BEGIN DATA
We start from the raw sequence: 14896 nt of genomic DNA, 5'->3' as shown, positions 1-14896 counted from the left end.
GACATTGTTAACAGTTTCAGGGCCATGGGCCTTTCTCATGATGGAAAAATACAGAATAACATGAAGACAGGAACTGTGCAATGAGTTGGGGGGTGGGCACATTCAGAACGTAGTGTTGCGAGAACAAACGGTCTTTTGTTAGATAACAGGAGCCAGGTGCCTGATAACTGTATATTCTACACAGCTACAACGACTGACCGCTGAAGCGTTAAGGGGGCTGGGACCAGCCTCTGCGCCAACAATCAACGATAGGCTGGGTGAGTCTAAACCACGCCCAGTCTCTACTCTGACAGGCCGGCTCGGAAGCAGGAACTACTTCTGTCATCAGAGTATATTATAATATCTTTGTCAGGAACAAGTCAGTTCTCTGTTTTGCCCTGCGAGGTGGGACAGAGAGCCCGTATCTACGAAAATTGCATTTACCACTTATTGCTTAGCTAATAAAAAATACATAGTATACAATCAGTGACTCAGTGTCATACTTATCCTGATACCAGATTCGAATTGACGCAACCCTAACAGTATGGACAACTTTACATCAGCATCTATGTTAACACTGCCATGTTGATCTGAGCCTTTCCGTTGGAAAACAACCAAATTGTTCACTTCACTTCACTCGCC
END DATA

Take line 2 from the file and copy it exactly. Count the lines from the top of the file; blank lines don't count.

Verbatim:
GACATTGTTAACAGTTTCAGGGCCATGGGCCTTTCTCATGATGGAAAAATACAGAATAACATGAAGACAGGAACTGTGCAATGAGTTGGGGGGTGGGCACATTCAGAACGTAGTGTTGCGAGAACAAACGGTCTTTTGTTAGATAACAGGAGCCAGGTGCCTGATAACTGTATATTCTACACAGCTACAACGACTGACCGCTGAAGCGTTAAGGGGGCTGGGACCAGCCTCTGCGCCAACAATCAACGATAGGCTGGGTGAGTCTAAACCACGCCCAGTCTCTACTCTGACAGGCCGGCTCGGAAGCAGGAACTACTTCTGTCATCAGAGTATATTATAATATCTTTGTCAGGAACAAGTCAGTTCTCTGTTTTGCCCTGCGAGGTGGGACAGAGAGCCCGTATCTACGAAAATTGCATTTACCACTTATTGCTTAGCTAATAAAAAATACATAGTATACAATCAGTGACTCAGTGTCATACTTATCCTGATACCAGATTCGAATTGACGCAACCCTAACAGTATGGACAACTTTACATCAGCATCTATGTTAACACTGCCATGTTGATCTGAGCCTTTCCGTTGGAAAACAACCAAATTGTTCACTTCACTTCACTCGCC